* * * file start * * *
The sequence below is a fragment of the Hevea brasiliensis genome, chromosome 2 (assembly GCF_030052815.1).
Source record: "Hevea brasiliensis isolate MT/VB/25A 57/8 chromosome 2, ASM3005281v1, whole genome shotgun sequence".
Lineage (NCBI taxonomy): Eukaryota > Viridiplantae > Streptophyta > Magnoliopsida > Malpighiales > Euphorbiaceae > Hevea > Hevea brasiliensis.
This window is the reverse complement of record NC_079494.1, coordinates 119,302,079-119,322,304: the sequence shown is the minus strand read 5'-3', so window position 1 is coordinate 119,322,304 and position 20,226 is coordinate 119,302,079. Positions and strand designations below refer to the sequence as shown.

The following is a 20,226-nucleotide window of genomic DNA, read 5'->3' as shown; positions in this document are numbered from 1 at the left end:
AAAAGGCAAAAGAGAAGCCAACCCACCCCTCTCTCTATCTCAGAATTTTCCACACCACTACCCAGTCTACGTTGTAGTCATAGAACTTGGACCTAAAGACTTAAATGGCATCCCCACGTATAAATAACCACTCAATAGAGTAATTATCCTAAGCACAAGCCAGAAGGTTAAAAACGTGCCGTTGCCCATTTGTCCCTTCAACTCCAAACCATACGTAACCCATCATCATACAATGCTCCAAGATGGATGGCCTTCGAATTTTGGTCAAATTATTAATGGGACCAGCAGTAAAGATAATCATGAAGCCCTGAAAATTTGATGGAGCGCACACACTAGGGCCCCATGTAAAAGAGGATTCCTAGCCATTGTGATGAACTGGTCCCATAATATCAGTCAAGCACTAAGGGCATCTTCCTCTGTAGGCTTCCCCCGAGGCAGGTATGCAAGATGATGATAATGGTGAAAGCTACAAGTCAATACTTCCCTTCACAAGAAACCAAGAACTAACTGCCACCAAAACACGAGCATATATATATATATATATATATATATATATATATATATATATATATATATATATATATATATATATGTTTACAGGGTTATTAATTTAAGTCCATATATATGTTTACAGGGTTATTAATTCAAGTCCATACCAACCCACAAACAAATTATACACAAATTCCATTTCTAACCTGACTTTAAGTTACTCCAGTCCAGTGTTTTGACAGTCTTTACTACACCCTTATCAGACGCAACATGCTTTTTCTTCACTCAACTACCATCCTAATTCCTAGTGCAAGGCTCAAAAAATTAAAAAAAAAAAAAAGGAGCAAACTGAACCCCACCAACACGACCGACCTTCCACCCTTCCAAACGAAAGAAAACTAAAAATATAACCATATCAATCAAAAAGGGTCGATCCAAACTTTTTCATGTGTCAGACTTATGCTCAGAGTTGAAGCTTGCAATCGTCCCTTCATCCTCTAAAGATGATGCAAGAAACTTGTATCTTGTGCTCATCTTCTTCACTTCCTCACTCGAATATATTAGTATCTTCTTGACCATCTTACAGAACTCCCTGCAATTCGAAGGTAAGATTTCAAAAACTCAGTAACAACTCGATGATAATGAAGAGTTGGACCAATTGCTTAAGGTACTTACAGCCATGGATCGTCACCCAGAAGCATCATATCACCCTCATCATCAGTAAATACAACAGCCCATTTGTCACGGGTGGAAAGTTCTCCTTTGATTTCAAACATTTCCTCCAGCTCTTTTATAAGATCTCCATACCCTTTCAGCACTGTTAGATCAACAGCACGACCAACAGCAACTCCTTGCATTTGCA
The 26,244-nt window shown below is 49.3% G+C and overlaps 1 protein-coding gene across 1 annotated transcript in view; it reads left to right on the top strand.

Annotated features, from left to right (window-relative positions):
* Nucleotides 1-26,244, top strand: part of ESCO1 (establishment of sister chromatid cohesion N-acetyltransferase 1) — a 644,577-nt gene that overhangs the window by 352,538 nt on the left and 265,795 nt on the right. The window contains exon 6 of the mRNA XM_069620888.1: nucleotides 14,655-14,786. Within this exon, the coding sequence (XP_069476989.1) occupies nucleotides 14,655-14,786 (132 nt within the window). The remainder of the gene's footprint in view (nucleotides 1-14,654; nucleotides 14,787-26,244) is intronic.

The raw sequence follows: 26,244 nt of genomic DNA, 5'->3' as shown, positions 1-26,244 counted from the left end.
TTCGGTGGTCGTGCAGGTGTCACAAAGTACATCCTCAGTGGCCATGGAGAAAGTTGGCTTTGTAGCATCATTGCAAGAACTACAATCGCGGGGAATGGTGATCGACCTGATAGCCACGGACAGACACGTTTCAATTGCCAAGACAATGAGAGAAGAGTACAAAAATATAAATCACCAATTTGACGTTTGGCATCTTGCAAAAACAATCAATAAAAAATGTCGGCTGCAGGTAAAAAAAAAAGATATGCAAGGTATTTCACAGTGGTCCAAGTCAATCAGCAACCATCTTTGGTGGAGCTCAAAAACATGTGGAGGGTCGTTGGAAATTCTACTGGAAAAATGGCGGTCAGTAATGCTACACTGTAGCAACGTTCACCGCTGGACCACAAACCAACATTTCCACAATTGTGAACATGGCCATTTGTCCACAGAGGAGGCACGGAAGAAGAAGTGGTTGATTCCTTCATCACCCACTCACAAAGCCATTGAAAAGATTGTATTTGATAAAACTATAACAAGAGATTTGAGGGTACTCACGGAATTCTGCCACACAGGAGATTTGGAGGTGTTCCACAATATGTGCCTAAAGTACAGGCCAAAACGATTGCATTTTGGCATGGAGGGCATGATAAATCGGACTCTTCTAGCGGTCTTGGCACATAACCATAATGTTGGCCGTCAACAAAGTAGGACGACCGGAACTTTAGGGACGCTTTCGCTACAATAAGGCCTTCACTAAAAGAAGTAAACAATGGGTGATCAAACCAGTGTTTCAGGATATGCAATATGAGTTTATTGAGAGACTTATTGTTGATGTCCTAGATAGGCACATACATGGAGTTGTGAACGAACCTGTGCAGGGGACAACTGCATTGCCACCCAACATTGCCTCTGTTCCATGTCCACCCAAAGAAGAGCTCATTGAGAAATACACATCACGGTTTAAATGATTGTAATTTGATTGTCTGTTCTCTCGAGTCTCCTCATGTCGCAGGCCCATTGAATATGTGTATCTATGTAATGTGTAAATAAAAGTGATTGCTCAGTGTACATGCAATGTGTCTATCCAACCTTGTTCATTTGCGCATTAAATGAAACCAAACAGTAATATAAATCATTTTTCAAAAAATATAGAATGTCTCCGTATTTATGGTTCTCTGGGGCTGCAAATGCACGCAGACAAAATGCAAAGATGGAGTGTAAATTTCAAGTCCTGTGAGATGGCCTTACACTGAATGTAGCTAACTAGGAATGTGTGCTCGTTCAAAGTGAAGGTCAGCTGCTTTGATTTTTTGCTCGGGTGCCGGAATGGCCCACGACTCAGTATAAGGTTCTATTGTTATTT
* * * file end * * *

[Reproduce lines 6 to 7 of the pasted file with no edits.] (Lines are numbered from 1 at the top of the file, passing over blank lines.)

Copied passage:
AAAAGGCAAAAGAGAAGCCAACCCACCCCTCTCTCTATCTCAGAATTTTCCACACCACTACCCAGTCTACGTTGTAGTCATAGAACTTGGACCTAAAGACTTAAATGGCATCCCCACGTATAAATAACCACTCAATAGAGTAATTATCCTAAGCACAAGCCAGAAGGTTAAAAACGTGCCGTTGCCCATTTGTCCCTTCAACTCCAAACCATACGTAACCCATCATCATACAATGCTCCAAGATGGATGGCCTTCGAATTTTGGTCAAATTATTAATGGGACCAGCAGTAAAGATAATCATGAAGCCCTGAAAATTTGATGGAGCGCACACACTAGGGCCCCATGTAAAAGAGGATTCCTAGCCATTGTGATGAACTGGTCCCATAATATCAGTCAAGCACTAAGGGCATCTTCCTCTGTAGGCTTCCCCCGAGGCAGGTATGCAAGATGATGATAATGGTGAAAGCTACAAGTCAATACTTCCCTTCACAAGAAACCAAGAACTAACTGCCACCAAAACACGAGCATATATATATATATATATATATATATATATATATATATATATATATATATATATATATATATATATGTTTACAGGGTTATTAATTTAAGTCCATATATATGTTTACAGGGTTATTAATTCAAGTCCATACCAACCCACAAACAAATTATACACAAATTCCATTTCTAACCTGACTTTAAGTTACTCCAGTCCAGTGTTTTGACAGTCTTTACTACACCCTTATCAGACGCAACATGCTTTTTCTTCACTCAACTACCATCCTAATTCCTAGTGCAAGGCTCAAAAAATTAAAAAAAAAAAAAAGGAGCAAACTGAACCCCACCAACACGACCGACCTTCCACCCTTCCAAACGAAAGAAAACTAAAAATATAACCATATCAATCAAAAAGGGTCGATCCAAACTTTTTCATGTGTCAGACTTATGCTCAGAGTTGAAGCTTGCAATCGTCCCTTCATCCTCTAAAGATGATGCAAGAAACTTGTATCTTGTGCTCATCTTCTTCACTTCCTCACTCGAATATATTAGTATCTTCTTGACCATCTTACAGAACTCCCTGCAATTCGAAGGTAAGATTTCAAAAACTCAGTAACAACTCGATGATAATGAAGAGTTGGACCAATTGCTTAAGGTACTTACAGCCATGGATCGTCACCCAGAAGCATCATATCACCCTCATCATCAGTAAATACAACAGCCCATTTGTCACGGGTGGAAAGTTCTCCTTTGATTTCAAACATTTCCTCCAGCTCTTTTATAAGATCTCCATACCCTTTCAGCACTGTTAGATCAACAGCACGACCAACAGCAACTCCTTGCATTTGCA
The 26,244-nt window shown below is 49.3% G+C and overlaps 1 protein-coding gene across 1 annotated transcript in view; it reads left to right on the top strand.